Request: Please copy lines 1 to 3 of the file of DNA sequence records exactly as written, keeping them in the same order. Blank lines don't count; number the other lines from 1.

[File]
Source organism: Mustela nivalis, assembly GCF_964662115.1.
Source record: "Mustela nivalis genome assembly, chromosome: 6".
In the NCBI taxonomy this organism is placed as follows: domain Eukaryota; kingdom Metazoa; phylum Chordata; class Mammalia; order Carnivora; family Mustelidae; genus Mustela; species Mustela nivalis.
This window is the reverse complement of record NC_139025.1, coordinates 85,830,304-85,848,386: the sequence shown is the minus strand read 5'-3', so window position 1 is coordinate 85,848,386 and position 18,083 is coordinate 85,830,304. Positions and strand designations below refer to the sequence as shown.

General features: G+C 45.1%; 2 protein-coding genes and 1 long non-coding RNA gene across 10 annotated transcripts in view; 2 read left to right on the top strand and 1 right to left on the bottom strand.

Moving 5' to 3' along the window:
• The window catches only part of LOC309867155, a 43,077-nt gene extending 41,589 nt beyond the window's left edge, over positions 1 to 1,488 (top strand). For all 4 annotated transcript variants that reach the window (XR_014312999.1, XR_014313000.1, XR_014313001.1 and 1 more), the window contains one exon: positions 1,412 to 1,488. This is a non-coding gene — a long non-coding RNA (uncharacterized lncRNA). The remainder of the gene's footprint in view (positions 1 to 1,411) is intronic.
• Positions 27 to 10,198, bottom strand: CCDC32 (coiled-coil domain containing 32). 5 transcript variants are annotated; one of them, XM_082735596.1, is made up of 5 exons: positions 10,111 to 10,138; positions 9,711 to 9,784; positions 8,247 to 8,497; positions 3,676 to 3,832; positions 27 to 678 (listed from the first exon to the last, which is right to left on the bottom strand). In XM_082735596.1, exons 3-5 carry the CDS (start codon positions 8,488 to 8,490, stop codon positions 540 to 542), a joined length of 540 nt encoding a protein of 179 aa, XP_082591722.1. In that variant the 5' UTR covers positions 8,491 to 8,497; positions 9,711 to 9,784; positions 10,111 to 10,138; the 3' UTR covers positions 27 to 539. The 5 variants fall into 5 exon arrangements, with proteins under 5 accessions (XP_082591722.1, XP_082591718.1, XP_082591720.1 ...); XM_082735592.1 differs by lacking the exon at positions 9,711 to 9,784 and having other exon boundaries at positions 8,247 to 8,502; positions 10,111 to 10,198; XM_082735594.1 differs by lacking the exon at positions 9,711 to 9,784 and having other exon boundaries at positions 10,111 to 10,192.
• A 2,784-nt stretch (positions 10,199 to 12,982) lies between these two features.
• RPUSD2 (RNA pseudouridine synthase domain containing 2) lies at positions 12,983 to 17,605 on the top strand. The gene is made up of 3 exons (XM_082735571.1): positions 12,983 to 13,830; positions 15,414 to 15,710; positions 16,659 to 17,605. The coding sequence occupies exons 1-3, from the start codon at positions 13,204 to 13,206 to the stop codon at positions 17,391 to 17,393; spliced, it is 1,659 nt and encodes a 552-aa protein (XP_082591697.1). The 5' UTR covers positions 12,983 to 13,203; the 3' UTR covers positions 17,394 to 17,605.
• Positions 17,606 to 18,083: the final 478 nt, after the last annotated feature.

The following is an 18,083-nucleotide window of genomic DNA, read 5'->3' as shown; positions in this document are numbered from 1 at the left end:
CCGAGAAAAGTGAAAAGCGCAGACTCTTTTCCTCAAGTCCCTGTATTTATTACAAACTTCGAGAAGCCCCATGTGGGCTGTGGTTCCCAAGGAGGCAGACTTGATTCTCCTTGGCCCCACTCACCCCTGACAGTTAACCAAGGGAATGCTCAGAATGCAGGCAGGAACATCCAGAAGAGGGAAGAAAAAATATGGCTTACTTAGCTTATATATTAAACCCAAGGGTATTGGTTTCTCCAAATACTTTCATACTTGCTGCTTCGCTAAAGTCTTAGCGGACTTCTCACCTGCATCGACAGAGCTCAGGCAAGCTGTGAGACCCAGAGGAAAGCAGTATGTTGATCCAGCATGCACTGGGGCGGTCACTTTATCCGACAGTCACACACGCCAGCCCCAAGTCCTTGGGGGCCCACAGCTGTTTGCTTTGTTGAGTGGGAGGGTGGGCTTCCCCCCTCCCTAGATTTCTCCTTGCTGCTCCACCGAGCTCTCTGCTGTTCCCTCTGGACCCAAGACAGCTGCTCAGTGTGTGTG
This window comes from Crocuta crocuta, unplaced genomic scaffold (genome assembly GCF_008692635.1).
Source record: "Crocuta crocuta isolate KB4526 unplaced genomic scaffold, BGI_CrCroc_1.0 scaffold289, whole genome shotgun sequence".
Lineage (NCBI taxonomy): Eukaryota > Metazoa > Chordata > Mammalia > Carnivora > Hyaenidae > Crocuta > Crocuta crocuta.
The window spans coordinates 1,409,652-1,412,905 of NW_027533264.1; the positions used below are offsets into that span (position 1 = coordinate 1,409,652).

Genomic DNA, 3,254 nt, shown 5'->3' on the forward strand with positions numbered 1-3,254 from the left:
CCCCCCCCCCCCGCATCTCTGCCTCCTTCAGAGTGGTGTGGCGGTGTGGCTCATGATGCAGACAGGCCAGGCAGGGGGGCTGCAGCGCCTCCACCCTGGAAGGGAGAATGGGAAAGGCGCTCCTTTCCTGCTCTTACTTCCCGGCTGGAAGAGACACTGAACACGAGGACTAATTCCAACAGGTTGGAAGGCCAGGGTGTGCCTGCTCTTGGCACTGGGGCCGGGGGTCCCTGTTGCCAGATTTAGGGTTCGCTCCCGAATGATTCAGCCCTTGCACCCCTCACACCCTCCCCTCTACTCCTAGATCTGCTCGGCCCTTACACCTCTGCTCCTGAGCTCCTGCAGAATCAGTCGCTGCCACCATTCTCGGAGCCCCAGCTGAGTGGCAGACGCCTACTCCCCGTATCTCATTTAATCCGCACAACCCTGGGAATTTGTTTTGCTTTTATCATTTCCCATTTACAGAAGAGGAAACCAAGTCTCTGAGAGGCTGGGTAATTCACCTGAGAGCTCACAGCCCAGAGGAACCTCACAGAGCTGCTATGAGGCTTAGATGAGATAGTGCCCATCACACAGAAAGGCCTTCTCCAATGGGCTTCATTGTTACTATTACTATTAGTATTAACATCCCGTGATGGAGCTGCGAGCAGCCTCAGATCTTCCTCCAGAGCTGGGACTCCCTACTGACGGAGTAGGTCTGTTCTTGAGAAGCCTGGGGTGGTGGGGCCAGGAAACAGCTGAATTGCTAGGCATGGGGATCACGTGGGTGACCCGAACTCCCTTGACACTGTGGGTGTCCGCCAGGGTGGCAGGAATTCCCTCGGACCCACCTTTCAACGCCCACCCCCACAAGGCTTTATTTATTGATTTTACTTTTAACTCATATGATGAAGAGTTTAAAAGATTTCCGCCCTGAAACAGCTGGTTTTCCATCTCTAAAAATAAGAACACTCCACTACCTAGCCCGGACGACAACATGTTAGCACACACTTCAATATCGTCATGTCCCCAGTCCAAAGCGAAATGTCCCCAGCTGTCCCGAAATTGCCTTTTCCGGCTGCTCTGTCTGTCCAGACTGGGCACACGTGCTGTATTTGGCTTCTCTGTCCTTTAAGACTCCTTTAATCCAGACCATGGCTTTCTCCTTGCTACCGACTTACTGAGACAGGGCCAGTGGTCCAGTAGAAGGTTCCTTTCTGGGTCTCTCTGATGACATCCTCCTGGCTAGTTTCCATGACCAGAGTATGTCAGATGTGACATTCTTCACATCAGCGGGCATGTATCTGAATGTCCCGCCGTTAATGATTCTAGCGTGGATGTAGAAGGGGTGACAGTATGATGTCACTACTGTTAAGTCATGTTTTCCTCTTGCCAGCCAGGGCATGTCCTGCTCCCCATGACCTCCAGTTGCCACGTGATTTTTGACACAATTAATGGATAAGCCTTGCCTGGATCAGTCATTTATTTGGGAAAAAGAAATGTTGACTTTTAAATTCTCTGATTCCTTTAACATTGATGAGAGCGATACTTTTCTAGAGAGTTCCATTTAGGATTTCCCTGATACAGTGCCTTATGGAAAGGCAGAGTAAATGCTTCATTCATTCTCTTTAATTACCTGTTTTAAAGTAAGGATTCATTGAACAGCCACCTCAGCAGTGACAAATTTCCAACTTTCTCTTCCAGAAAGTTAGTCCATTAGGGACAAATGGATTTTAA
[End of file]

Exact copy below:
Source organism: Mustela nivalis, assembly GCF_964662115.1.
Source record: "Mustela nivalis genome assembly, chromosome: 6".
In the NCBI taxonomy this organism is placed as follows: domain Eukaryota; kingdom Metazoa; phylum Chordata; class Mammalia; order Carnivora; family Mustelidae; genus Mustela; species Mustela nivalis.